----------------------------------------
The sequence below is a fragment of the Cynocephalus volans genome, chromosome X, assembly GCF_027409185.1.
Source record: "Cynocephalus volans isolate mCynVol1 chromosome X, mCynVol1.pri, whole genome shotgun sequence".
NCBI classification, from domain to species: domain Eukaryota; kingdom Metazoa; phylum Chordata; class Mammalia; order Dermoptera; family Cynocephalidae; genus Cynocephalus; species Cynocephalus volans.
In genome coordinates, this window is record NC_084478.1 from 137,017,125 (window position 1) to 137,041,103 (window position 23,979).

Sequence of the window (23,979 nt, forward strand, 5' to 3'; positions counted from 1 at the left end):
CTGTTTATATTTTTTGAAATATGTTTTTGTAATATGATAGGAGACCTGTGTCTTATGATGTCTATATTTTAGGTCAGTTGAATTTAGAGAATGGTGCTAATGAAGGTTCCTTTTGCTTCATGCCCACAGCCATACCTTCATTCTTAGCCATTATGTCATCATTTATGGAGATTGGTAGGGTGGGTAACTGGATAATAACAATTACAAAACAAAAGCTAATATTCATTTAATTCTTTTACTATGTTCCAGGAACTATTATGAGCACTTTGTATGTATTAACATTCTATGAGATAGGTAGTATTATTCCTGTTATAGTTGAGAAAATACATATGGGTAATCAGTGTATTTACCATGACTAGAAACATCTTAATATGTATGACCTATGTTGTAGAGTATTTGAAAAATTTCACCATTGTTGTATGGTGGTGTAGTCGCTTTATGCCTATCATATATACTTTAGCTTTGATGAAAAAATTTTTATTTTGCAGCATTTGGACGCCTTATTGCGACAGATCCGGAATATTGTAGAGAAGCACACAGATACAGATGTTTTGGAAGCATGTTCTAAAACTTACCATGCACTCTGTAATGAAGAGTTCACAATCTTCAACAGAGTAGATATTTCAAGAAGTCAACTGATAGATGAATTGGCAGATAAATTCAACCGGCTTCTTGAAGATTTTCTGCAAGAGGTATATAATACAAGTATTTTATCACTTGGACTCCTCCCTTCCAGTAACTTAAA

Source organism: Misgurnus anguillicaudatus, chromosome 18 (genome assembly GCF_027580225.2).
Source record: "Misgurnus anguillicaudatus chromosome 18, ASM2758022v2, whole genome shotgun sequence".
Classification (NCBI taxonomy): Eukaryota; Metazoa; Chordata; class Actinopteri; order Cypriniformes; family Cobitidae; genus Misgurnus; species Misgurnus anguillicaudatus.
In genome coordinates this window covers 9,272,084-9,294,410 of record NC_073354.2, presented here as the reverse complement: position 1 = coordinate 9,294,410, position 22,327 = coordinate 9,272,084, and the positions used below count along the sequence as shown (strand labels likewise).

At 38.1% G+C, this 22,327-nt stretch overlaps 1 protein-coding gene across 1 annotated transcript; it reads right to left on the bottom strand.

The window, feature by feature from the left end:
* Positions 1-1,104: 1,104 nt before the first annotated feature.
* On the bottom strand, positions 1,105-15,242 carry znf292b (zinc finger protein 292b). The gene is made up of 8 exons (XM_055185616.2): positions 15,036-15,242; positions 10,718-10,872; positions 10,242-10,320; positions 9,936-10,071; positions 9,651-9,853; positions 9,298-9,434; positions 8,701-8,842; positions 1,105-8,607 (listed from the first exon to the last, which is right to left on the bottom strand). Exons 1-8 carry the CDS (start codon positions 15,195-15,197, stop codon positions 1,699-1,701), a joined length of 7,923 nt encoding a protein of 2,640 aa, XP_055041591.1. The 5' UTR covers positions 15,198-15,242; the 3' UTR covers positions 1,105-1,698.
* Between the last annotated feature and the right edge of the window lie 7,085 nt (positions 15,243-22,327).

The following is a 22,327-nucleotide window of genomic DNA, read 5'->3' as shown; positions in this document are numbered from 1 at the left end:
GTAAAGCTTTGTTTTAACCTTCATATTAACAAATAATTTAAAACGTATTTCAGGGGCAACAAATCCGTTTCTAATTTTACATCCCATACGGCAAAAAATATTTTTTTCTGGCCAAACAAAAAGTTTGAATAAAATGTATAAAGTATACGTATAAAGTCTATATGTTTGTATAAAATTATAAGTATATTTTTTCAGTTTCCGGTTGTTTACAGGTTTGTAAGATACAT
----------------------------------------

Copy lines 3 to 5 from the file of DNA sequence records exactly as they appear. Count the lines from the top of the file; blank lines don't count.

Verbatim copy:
NCBI classification, from domain to species: domain Eukaryota; kingdom Metazoa; phylum Chordata; class Mammalia; order Dermoptera; family Cynocephalidae; genus Cynocephalus; species Cynocephalus volans.
In genome coordinates, this window is record NC_084478.1 from 137,017,125 (window position 1) to 137,041,103 (window position 23,979).

Sequence of the window (23,979 nt, forward strand, 5' to 3'; positions counted from 1 at the left end):